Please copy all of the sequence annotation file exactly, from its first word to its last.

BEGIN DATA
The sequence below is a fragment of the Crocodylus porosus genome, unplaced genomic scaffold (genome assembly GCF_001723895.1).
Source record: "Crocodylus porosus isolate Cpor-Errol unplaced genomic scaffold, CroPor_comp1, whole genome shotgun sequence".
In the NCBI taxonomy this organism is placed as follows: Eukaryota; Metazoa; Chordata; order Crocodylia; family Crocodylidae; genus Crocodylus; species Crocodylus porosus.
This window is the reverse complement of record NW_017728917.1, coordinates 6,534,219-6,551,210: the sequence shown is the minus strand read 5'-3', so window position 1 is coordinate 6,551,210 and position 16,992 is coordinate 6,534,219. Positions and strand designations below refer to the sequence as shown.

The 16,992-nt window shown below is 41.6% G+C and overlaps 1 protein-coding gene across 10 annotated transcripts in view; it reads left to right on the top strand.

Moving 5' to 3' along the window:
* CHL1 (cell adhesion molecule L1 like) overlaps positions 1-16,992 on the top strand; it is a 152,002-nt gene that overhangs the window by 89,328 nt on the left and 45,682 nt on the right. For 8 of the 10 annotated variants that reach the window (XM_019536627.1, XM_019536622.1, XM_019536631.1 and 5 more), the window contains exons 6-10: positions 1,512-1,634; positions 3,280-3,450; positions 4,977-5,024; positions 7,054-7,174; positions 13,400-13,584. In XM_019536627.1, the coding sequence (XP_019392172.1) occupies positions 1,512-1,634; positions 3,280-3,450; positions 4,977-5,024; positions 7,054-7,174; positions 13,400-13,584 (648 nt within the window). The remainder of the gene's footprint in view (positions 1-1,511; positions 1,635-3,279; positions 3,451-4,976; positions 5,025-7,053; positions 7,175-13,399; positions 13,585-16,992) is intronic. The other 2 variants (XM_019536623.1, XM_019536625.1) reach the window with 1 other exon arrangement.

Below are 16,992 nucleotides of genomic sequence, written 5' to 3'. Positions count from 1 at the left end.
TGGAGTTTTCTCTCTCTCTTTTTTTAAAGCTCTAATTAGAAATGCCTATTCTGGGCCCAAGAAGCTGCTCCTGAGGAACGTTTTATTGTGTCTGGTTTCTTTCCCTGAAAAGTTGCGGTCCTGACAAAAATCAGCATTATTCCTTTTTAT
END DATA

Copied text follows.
The sequence below is a fragment of the Crocodylus porosus genome, unplaced genomic scaffold (genome assembly GCF_001723895.1).
Source record: "Crocodylus porosus isolate Cpor-Errol unplaced genomic scaffold, CroPor_comp1, whole genome shotgun sequence".
In the NCBI taxonomy this organism is placed as follows: Eukaryota; Metazoa; Chordata; order Crocodylia; family Crocodylidae; genus Crocodylus; species Crocodylus porosus.
This window is the reverse complement of record NW_017728917.1, coordinates 6,534,219-6,551,210: the sequence shown is the minus strand read 5'-3', so window position 1 is coordinate 6,551,210 and position 16,992 is coordinate 6,534,219. Positions and strand designations below refer to the sequence as shown.

The 16,992-nt window shown below is 41.6% G+C and overlaps 1 protein-coding gene across 10 annotated transcripts in view; it reads left to right on the top strand.

Moving 5' to 3' along the window:
* CHL1 (cell adhesion molecule L1 like) overlaps positions 1-16,992 on the top strand; it is a 152,002-nt gene that overhangs the window by 89,328 nt on the left and 45,682 nt on the right. For 8 of the 10 annotated variants that reach the window (XM_019536627.1, XM_019536622.1, XM_019536631.1 and 5 more), the window contains exons 6-10: positions 1,512-1,634; positions 3,280-3,450; positions 4,977-5,024; positions 7,054-7,174; positions 13,400-13,584. In XM_019536627.1, the coding sequence (XP_019392172.1) occupies positions 1,512-1,634; positions 3,280-3,450; positions 4,977-5,024; positions 7,054-7,174; positions 13,400-13,584 (648 nt within the window). The remainder of the gene's footprint in view (positions 1-1,511; positions 1,635-3,279; positions 3,451-4,976; positions 5,025-7,053; positions 7,175-13,399; positions 13,585-16,992) is intronic. The other 2 variants (XM_019536623.1, XM_019536625.1) reach the window with 1 other exon arrangement.

Below are 16,992 nucleotides of genomic sequence, written 5' to 3'. Positions count from 1 at the left end.
TGGAGTTTTCTCTCTCTCTTTTTTTAAAGCTCTAATTAGAAATGCCTATTCTGGGCCCAAGAAGCTGCTCCTGAGGAACGTTTTATTGTGTCTGGTTTCTTTCCCTGAAAAGTTGCGGTCCTGACAAAAATCAGCATTATTCCTTTTTAT